I am planning to make more quilts, definitely. I have already chosen a pattern and even cut the fabric for a huge overcast for my bed, but didn't want to start it until this one was finished. Now I can start it. Soon! But I also plan to do some small practise pieces to learn quilting, while I am doing the piecing for it. I hope that one will be much better. And I am thinking to sew the binding by hand!
I wanted to show my ongoing embroidery pieces to you. Do you ever stitch without a pattern? Just like doodling? Long ago I posted some improvised embroideries I did on felt, now I have some more on all kinds of leftover fabric.
Most of them I started at school. With year 5 classes I do a hand sewing unit, and with year 6 an embroidery unit. With most classes there comes a time when everyone is happily (or grudgingly) settled down with their work and I don't need to run around showing them the different steps. I sit down among my students and take out something to work on. It cannot be something very complicated because I am often interrupted, and of course, my main focus is on the children. But I found they like watching me actually make something, not only explain all the time, sometimes they even get inspired by my work.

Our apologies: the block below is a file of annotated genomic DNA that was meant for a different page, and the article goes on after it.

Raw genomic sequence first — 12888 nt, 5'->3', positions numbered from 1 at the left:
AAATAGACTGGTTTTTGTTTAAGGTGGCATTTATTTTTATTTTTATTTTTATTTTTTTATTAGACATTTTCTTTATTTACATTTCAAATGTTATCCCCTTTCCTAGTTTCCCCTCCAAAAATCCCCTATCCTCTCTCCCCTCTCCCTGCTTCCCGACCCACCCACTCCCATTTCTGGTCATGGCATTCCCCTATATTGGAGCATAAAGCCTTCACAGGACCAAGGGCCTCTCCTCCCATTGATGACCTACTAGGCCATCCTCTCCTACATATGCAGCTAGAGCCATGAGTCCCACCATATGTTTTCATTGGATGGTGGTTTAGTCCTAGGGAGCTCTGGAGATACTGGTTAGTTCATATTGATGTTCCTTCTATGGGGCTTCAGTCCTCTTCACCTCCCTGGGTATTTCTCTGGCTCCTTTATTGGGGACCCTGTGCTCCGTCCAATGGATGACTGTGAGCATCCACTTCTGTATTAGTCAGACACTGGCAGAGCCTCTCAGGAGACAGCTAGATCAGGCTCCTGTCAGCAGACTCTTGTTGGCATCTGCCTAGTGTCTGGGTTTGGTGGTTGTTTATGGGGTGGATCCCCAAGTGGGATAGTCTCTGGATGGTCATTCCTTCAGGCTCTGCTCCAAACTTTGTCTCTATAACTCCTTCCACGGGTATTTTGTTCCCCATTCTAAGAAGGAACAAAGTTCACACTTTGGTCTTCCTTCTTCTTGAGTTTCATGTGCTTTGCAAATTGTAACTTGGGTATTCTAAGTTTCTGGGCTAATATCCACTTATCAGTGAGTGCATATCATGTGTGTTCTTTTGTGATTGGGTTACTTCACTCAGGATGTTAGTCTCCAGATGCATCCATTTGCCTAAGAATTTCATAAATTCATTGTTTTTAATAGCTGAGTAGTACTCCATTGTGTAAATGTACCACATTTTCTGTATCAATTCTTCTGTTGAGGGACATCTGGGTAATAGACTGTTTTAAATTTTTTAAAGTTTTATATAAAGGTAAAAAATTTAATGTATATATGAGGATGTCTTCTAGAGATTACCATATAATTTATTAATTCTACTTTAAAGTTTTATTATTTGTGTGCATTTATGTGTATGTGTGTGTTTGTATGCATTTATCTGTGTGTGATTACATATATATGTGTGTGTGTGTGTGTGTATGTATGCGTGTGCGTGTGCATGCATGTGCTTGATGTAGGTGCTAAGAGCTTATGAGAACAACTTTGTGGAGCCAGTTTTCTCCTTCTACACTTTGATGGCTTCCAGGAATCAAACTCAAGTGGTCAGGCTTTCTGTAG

Then it happened that I threw that piece of fabric with the needle and thread in my bag so I could stitch a bit on my way home, or while waiting at the dentist etc. That meant that next lesson I had to start a new one, right? :D
So here they are, not finished yet but they will slowly become something.
I also have this piece of Hungarian folk embroidery that I started a while back and pick it up once in a while to practice the special stitch it uses. It is very typical of the Hungarian area in Romania, and it is done with a stitch similar to the open chain stitch (see Mary Corbet's video here) except the stitches are laid very close to each other. It was not easy to learn and I am still not really good at it. First I constantly took it out but that is quite difficult, so I decided to just go on and hope to get better in time.